Cancer cells develop under immune surveillance, thus necessitating immune escape for successful growth. Loss of MHC class I expression provides a key immune evasion strategy in many cancers, although the molecular mechanisms remain elusive. MHC class I transactivator (CITA), known as \"NLRC5\" [NOD-like receptor (NLR) family, caspase recruitment (CARD) domain containing 5], has recently been identified as a critical transcriptional coactivator of MHC class I gene expression. Here we show that the MHC class I transactivation pathway mediated by CITA/NLRC5 constitutes a target for cancer immune evasion. In all the 21 tumor types we examined, NLRC5 expression was highly correlated with the expression of MHC class I, with cytotoxic T-cell markers, and with genes in the MHC class I antigen-presentation pathway, including LMP2/LMP7, TAP1, and β2-microglobulin. Epigenetic and genetic alterations in cancers, including promoter methylation, copy number loss, and somatic mutations, were most prevalent in NLRC5 among all MHC class I-related genes and were associated with the impaired expression of components of the MHC class I pathway. Strikingly, NLRC5 expression was significantly associated with the activation of CD8(+) cytotoxic T cells and patient survival in multiple cancer types. Thus, NLRC5 constitutes a novel prognostic biomarker and potential therapeutic target of cancers.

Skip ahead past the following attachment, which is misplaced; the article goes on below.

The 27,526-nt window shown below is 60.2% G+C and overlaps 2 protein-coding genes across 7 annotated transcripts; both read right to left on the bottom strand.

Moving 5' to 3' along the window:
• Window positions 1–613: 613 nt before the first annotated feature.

- Antigen Peptide Transporter-1Antigen PresentationBiomarkers, TumorCD8-Positive T-LymphocytesCysteine EndopeptidasesFemaleGene Expression Regulation, NeoplasticHistocompatibility Antigens Class IHumansIntracellular Signaling Peptides And ProteinsMaleNeoplasm ProteinsNeoplasmsProteasome Endopeptidase ComplexTrans-ActivatorsTranscriptional ActivationTumor EscapeBeta 2-MicroglobulinMHC Class ICITACancerImmune EvasionNLRC5